Fires spread in rural Maryland

BY SUSAN KIM | BALTIMORE | November 9, 2001


Wildfires continued to threaten western Maryland homes as gusting winds and a record dry autumn combined to turn the region's woodlands into tinder.

On Friday -- the day after firefighters got control of a 400-acre forest fire that burned within 150 yards of homes in Allegany County -- another blaze broke out some 25 miles away.

Firefighters dug firelines through Thursday night in an effort to keep the new blaze from threatening homes in the town of Corriganville. The fire was burning more than 55 acres of steep, wooded terrain, according to reports from Allegany County emergency management.

Friday morning's 35-mph winds found Maryland in a precarious position in terms of fire risk. Flare-ups continued to challenge firefighters Friday.

Crews that Wednesday battled the blaze in the town of Westernport were put into action outside Corriganville Friday.

The Westernport fire was 90 percent contained Thursday, said Heather Lynch, spokesperson for the Maryland Department of Natural Resources.

That fire threatened some 20 homes, as well as businesses and schools. Westernport's 2,500 residents said they were still warily watching the flames.

Ruth Shaw, treasurer of the First Baptist Church, said that the fire nearly burned down the home of one of her fellow church members. "But they watered down their house. The kept it away," she said. "Our pastor went out to help because it was a woman alone with her children. Her husband was out of town.

"It looks like it's kindling back up this morning," Shaw said Thursday. "All it takes is a little wind." Shaw said some residents in the town had experienced flooding earlier this year. "We've been through a lot," she said.

The rural town is nestled in steep terrain that makes firefighting difficult, and the blaze sent one firefighter to the hospital and injured 25 others. The fires also ignited a leaking natural gas pipeline, and the gas was being allowed to burn Thursday until the pipeline could be shut down and repaired. Meanwhile a second gas line is serving the town.

Sections of Route 135, the main road from southwestern Allegany County to neighboring Garrett County, were closed.

Allegany County has received less than two-and-a-half inches of rain since Sept. 1, four inches less than average for that period. Since Oct. 1, the area has seen only two-thirds of an inch of precipitation, according to the National Weather Service.

Another Maryland fire was sparked by weapons tests at the Aberdeen Proving Ground in Harford County. The 600-acre blaze was still burning Thursday but was not coming close to munitions or hazardous chemicals, according to reports from the proving ground's fire and emergency services department.

The department had to deploy three bucket-equipped helicopters that scooped water from the Chesapeake Bay to dump on the fire. Fighting fires at the proving ground can be dangerous because of unexploded ordnance hidden in the swampy terrain, which has patches of dry grass some six feet tall.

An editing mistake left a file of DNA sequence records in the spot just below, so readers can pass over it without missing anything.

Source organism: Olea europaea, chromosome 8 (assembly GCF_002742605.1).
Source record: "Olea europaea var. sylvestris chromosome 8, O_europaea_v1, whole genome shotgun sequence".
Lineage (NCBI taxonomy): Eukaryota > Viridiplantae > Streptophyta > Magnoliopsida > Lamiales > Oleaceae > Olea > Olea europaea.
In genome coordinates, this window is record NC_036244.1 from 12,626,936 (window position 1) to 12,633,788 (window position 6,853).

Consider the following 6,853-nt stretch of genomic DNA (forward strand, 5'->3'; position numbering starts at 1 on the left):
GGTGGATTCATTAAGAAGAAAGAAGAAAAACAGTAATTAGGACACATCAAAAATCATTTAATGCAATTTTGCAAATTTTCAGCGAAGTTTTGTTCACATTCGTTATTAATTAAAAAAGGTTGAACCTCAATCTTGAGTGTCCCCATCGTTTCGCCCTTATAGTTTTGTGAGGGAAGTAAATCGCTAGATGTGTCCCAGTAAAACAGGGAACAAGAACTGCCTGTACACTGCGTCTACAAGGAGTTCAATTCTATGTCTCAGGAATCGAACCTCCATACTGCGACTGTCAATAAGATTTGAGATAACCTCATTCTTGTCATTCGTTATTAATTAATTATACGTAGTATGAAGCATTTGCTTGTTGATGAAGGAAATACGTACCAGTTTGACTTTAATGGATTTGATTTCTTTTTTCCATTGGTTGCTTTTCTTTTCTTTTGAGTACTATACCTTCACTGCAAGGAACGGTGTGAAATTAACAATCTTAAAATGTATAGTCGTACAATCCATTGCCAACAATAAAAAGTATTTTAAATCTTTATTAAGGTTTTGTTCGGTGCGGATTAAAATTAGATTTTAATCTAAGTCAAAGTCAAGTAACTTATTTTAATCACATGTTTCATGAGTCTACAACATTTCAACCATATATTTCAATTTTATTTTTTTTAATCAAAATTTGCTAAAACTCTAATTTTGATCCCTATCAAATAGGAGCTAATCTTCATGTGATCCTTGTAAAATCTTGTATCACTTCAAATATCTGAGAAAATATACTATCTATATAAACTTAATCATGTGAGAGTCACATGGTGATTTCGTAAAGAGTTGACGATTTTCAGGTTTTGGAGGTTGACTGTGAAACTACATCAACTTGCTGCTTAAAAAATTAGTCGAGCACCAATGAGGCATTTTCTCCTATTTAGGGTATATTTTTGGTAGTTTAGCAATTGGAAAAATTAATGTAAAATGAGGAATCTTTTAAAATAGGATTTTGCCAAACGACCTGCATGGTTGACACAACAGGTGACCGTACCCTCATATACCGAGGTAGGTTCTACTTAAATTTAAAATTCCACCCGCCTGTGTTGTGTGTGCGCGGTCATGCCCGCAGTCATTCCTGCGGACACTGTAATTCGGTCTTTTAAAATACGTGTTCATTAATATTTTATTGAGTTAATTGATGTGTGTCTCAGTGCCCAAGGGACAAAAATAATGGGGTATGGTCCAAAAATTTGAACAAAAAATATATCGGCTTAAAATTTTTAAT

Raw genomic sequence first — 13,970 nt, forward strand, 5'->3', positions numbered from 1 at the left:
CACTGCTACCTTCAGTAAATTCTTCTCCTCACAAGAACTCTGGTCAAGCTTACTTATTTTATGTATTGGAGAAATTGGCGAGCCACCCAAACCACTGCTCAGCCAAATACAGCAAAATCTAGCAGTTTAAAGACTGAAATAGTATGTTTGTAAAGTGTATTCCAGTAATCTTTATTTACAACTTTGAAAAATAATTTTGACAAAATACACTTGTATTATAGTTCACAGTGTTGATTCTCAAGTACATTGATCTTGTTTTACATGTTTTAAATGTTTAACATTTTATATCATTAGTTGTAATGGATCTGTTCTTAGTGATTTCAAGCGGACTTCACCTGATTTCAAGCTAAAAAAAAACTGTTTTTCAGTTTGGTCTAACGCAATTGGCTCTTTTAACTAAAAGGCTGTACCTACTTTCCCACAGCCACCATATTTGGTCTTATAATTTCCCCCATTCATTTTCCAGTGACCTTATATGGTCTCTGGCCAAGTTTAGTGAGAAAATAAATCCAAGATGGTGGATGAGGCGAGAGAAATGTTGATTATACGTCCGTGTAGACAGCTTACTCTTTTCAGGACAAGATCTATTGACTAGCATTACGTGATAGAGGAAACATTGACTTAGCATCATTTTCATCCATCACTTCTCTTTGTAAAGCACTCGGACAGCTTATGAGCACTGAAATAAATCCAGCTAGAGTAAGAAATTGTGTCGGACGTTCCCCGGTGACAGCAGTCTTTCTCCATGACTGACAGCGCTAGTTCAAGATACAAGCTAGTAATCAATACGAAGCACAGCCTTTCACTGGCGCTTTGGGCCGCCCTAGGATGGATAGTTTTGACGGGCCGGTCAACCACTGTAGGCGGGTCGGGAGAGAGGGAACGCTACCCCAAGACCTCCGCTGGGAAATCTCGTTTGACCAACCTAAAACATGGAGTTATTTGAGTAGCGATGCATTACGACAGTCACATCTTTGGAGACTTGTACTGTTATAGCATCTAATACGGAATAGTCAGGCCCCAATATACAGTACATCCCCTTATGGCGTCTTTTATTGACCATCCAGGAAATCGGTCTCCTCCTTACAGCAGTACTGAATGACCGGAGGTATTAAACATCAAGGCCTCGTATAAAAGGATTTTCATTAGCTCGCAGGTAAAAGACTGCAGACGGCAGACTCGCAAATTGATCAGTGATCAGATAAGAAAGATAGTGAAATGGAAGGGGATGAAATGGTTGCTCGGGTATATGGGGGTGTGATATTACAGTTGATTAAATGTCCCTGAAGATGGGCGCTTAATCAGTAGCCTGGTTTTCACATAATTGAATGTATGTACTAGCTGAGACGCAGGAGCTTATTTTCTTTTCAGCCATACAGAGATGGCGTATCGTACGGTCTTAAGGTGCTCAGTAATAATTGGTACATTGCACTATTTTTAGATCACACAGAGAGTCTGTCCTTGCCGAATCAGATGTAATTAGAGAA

Maryland has had more than 80 fires in the past two weeks, said Lynch. Dry trees and leaves are fueling the blazes, and dead oak trees killed in the past several years by gypsy moths are adding to the hazardous conditions.

Forestry officials are urging Marylanders to avoid any outdoor burning.

Similar fire risks have rural Kentucky residents on edge. Fires burning in eastern and southeastern Kentucky are threatening rural homes, said Gwen Holt, spokesperson for the Kentucky Division of Forestry. That state, like Maryland, has faced a dry autumn.

"We had a rain front that moved through western Kentucky but fizzled by the time it moved east," said Holt. "Eastern Kentucky saw only one-tenth of an inch of rain. And we've got at least 10 more days of this."

A wildfire in the Daniel Boone National Forest has stretched from Kentucky into West Virginia. "It never hurts to pray for the firefighters," said Holt. "It's a dangerous job."

Tennessee is also facing a potentially bad fire season. That state's wildfire season stretches from October to May, said Tom Womack, spokesperson for the Tennessee Department of Agriculture.

Eastern Tennessee has had a dry autumn, and insect damage from the southern pine beetle has killed trees that are now tinder for wildfires.

Womack said most of the fires in Tennessee are occurring in a 14-county area surrounding Chattanooga. Most are intentionally set, he added. "We have a bad arson situation," he said. "In some cases the fires have come close to homes and neighborhoods."

The area's terrain is mostly rocky bluffs, making it difficult to maneuver fire equipment, he added.

Since mid-October, Tennessee has seen some 300 fires that have burned more than 11,000 acres.


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